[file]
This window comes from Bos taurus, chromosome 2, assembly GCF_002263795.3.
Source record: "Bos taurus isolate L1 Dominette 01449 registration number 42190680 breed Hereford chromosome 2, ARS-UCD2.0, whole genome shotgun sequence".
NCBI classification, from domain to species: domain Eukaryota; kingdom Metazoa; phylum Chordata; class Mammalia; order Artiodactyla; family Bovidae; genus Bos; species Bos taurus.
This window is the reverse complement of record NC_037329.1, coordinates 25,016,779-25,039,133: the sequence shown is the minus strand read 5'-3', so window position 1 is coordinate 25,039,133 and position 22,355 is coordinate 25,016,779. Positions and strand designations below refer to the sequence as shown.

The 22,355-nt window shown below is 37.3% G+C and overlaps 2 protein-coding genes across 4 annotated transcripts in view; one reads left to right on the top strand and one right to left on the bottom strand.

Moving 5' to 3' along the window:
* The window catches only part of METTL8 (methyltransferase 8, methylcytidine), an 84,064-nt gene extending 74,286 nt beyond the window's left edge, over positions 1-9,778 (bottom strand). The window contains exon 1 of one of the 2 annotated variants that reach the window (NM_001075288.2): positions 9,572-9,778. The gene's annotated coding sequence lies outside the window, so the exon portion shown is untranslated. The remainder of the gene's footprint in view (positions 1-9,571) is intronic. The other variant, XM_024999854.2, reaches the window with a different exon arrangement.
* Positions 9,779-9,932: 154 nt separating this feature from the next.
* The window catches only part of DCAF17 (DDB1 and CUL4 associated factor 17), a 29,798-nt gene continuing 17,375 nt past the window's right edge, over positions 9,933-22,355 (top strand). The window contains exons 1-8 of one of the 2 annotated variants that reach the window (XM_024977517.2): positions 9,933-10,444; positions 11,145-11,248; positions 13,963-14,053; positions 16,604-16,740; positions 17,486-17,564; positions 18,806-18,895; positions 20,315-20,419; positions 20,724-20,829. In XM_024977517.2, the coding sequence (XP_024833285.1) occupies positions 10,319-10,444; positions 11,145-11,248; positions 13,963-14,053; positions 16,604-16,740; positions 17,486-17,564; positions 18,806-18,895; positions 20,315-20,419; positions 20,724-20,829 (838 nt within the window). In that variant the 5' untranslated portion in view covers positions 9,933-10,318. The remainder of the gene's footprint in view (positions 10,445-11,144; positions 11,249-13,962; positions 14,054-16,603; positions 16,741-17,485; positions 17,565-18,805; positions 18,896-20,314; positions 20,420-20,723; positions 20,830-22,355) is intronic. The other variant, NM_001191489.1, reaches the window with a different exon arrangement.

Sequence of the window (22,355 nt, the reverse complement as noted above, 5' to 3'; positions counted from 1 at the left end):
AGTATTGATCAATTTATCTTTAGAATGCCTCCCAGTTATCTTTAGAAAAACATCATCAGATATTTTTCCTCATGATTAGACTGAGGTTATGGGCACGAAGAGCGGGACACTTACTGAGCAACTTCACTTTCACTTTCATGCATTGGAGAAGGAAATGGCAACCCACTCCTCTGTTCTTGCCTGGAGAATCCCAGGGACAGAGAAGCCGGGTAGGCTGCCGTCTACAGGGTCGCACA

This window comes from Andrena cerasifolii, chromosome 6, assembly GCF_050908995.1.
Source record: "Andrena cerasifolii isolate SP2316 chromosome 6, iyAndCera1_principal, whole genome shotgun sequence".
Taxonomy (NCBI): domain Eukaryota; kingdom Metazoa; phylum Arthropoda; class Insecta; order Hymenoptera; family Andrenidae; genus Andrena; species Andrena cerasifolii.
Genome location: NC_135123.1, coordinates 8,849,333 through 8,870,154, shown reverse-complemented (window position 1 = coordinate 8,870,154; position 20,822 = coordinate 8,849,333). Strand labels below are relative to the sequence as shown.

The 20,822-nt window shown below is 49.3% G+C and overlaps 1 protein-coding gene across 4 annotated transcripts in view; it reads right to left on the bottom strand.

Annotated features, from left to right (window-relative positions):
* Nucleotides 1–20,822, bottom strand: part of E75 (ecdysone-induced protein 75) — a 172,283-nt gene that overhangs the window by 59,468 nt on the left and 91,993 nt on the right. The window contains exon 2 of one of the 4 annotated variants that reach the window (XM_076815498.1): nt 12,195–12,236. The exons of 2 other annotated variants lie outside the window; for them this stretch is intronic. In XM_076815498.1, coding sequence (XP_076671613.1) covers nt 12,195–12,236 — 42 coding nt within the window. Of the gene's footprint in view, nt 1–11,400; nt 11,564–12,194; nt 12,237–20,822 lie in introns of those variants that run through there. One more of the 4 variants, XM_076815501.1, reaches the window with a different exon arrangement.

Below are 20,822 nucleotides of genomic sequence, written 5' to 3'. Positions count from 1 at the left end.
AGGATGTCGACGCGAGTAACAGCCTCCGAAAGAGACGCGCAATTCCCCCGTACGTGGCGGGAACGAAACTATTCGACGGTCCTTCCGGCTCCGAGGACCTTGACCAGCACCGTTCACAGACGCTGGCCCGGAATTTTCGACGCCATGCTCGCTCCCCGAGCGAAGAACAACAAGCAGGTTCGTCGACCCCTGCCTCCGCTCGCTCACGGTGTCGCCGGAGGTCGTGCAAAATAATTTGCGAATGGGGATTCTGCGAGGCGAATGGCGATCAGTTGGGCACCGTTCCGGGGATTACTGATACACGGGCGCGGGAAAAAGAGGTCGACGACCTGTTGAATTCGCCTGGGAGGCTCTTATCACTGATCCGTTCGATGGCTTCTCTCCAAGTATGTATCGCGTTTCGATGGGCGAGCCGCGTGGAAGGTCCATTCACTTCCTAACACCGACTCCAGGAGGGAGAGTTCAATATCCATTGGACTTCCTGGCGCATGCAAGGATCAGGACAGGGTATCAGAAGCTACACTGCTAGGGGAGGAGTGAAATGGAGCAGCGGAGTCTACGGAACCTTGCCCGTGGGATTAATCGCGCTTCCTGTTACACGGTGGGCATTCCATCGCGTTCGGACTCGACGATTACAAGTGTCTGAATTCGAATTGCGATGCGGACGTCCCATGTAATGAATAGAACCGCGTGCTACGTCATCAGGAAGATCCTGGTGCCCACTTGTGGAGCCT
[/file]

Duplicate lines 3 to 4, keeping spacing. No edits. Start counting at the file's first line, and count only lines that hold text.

NCBI classification, from domain to species: domain Eukaryota; kingdom Metazoa; phylum Chordata; class Mammalia; order Artiodactyla; family Bovidae; genus Bos; species Bos taurus.
This window is the reverse complement of record NC_037329.1, coordinates 25,016,779-25,039,133: the sequence shown is the minus strand read 5'-3', so window position 1 is coordinate 25,039,133 and position 22,355 is coordinate 25,016,779. Positions and strand designations below refer to the sequence as shown.